There is no Constitutional Right to Privacy in the United States. There’s really no guaranteed right to privacy at all. I don’t even know if there could be such a thing, but I long for it.
This thread isn’t to debate whether there SHOULD be a right to privacy. It’s to debate whether there COULD be one, and how it could be written.
Esther Dyson already said we have no privacy; get over it. Our personal information is being shared all across Corporate America and the Internet. Paparazzi invade celebrity privacy in horrendous ways. City-dwellers have their pictures taken over 100 times per day by security cameras, ATM cameras, traffic cameras, and more. The USA PATRIOT Act allows Federal officials to demand lists of what you’ve checked out at the library or purchased at bookstores or Web sites without probable cause or warrant–and the library or store is under automatic gag order so they can’t even tell you your privacy has been invaded.
I understand that certain people (those convicted for felonies, for example) have basically waived their right to privacy, but the rest of us haven’t. If we want to be able to read what we wish, go where we wish, and do what we wish without someone looking over our shoulder and take notes, how could that be accomplished?
If you could put through a constitutional amendment guaranteeing personal privacy, what would it say?
I don’t think a “right to privacy,” as such, could be legally meaningful. You’d have to define what “privacy” is, and it’s easier just to specify exactly what we should have the right not to have done to us. For example, the Fourth Amendment already protects us against unreasonable searches and seizures, which is one form of “right to provacy.”
Actually there is a right to privacy in the constitution…sort of.
You are correct that it is not explicitly stated. But the Supreme Court has held that a right to privacy is essentially inherent in the 9th Amendment as well as the 3rd, 4th and 5th Amendments (to some extent).
The way our system works that makes it a constitutional guarantee to some degree or other (no one can write a law that flies in the face of those rulings as they have the force of a constitutional guarantee). However, presumably the SCOTUS could overturn rulings that hinged on a right to privacy and essentially wash it out of the system but that is not likely in most cases…Roe could possibly get dinged here. Only by explicitly writing it into the Constitution would the SCOTUS be bound to abide by it.
Contrary to the OP assertion, there is an explicit right to privacy in the Constitution, just not as broad as one might desire in a more nearly perfect world.
Remember that the Constitution’s guarantees of rights deal with what Government is restricted from infringing. If you are a child of religious parents, and your parents teach you to believe in God and to pray to Him, your First Amendment rights have not been infringed. If a judge or public school principal, acting in official capacity. decides you need to believe in God and pray to Him, then they have been infringed. Likewise if the newspaper editor declines to publish your letter condemning President Bush, your First Amendment freedom of speech has not been infringed. But if the city council passes an ordinance prohibiting publication of such letters, then it has.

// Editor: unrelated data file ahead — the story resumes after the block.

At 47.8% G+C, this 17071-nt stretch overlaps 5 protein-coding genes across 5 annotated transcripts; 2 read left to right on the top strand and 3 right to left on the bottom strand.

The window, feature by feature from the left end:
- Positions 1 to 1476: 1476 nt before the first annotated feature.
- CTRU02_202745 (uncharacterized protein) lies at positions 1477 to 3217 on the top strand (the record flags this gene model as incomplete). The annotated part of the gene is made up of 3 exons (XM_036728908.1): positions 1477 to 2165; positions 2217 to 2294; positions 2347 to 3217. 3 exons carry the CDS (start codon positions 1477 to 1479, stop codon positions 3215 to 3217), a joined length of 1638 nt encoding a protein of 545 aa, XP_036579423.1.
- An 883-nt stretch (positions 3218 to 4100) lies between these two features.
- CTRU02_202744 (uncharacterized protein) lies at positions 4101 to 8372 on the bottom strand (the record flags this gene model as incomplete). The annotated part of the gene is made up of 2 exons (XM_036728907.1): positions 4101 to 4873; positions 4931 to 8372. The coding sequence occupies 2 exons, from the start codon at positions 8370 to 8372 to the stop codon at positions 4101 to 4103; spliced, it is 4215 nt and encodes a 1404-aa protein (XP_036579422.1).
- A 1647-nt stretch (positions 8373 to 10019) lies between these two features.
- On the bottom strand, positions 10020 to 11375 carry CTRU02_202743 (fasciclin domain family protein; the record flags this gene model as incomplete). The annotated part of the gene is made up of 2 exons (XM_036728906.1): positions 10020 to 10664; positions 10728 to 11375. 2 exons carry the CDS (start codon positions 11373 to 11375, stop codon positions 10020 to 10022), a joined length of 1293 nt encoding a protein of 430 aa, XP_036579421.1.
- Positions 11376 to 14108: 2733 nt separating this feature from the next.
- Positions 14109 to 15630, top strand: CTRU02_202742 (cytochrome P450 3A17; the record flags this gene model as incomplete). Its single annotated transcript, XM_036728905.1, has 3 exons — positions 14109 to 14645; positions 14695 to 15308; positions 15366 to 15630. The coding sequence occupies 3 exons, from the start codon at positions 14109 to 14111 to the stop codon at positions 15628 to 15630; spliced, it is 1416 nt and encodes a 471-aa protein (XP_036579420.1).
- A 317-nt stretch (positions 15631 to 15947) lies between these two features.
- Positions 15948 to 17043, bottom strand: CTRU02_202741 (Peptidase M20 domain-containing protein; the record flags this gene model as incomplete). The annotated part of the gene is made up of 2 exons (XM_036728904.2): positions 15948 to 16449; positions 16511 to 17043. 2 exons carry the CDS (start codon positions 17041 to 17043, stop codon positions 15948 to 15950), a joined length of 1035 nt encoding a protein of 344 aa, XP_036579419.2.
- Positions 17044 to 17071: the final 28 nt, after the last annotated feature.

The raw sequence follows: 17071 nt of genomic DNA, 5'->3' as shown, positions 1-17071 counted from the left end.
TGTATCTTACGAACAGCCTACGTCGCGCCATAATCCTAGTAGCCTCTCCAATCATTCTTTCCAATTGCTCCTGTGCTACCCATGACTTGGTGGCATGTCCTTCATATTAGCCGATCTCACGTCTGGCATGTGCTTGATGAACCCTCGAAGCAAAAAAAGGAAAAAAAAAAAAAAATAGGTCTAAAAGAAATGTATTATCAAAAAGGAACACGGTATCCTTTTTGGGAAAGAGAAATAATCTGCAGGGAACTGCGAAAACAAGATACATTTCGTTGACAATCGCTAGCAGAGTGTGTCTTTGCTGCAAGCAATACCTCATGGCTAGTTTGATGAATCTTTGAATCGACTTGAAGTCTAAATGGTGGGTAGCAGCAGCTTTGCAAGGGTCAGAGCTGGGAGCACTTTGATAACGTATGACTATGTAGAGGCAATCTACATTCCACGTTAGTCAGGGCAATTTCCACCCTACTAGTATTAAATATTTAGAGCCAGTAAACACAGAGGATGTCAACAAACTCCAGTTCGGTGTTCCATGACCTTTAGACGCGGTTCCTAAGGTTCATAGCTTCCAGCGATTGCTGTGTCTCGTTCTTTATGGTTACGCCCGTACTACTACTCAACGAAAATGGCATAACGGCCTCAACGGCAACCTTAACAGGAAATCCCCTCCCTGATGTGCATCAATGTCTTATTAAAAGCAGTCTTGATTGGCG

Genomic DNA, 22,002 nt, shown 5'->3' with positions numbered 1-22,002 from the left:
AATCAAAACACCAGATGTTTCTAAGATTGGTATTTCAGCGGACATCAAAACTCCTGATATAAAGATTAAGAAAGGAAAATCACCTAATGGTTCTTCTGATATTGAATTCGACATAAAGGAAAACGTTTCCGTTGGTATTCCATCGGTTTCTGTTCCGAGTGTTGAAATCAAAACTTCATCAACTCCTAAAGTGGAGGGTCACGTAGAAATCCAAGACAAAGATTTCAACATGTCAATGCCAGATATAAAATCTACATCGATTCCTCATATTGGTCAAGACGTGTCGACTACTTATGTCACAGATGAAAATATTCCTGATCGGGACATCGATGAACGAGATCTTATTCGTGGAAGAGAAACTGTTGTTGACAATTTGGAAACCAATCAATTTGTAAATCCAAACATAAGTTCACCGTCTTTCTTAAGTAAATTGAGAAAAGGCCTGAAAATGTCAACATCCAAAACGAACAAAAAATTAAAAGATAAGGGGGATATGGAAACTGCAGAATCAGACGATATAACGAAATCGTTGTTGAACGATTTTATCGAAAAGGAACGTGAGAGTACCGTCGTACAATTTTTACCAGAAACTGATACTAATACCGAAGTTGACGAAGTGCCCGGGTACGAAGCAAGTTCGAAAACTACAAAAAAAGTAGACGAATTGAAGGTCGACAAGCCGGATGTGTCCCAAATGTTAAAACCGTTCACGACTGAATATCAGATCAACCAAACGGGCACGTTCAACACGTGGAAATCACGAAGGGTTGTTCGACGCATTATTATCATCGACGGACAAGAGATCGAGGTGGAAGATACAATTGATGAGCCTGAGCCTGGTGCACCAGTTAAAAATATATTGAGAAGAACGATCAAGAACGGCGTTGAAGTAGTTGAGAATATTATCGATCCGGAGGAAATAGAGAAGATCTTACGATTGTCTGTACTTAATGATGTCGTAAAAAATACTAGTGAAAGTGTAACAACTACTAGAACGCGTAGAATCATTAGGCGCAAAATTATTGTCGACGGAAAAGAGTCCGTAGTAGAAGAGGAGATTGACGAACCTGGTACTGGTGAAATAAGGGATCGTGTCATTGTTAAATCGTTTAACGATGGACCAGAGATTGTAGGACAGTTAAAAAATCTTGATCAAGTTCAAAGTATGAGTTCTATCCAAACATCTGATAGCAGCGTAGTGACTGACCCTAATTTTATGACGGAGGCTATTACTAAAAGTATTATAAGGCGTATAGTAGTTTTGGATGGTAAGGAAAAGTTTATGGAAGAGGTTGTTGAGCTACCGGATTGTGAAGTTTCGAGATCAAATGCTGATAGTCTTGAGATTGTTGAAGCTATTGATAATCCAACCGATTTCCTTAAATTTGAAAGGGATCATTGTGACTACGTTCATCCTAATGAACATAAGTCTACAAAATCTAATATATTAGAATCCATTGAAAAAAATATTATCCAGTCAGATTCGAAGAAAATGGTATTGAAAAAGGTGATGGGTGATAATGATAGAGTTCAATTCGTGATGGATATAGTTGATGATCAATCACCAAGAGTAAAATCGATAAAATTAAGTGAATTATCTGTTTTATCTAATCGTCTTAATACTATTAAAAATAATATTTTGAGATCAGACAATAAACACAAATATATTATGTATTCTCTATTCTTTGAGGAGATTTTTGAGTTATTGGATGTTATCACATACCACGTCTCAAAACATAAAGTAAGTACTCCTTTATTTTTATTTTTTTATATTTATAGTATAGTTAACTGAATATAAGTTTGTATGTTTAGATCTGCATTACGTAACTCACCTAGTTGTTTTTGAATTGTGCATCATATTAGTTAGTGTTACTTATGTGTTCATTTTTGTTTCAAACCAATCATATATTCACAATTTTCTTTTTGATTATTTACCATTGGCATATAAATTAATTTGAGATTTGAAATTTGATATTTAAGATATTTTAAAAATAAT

No governmental figure acting in his official capacity has any power to enter upon your person or property except according to due process of law as spelled out in the amendment and relevant statute and case law depending on it. You have a right to keep your personal affairs private from governmental invasion up to the point where the court finds probable cause to suspect you are violating the law.
That does not mean that other private individuals may not invade your privacy – subject to whatever limits you see fit to put upon them. Most people would not be inclined to have a nosy neighbor arrested for trespass, disconnect one’s telephone to prevent nuisance calls, etc., but those options remain open to protect one’s privacy from invasion by non-governmental action.
Justice Douglas’s language in Griswold has been mocked by one school of onstitutional interpretation. But the ‘penumbras and emanations’ language is just another say of saying, “There are logical inferences from the guarantees.” My classic example is, Would it be pemissible for the police to assign a patrolman to remain in your presence 24 hours a day, going into the bathroom to watch you use the toilet, observing you shower, spending the night standing in your bedroom, etc., so long as he does not conduct an illegal search or seizure of you or your possessions. I think it’s safe to say this would be considered to be a Fourth Amendment violation, or an infringement of Fifth/Fourteenth Amendment due process of law.
Griswold found that the choice of whether to use contraception was part of one’s privacy, not subject to government regulation. The right to autonomy in one’s personal associations with others was similarly found to be sacrosanct in Lawrence v. Texas. It doesn’t matter whether a guest in your home is there to play Canasta or engage in hot monkey sex; it’s not the state’s business.
These are logical inferences from what is explicitly guaranteed, not something “made up by activist judges out of whole cloth.” No matter what people who willingly defend the supposed power of the government to torture confessions might have to say about it.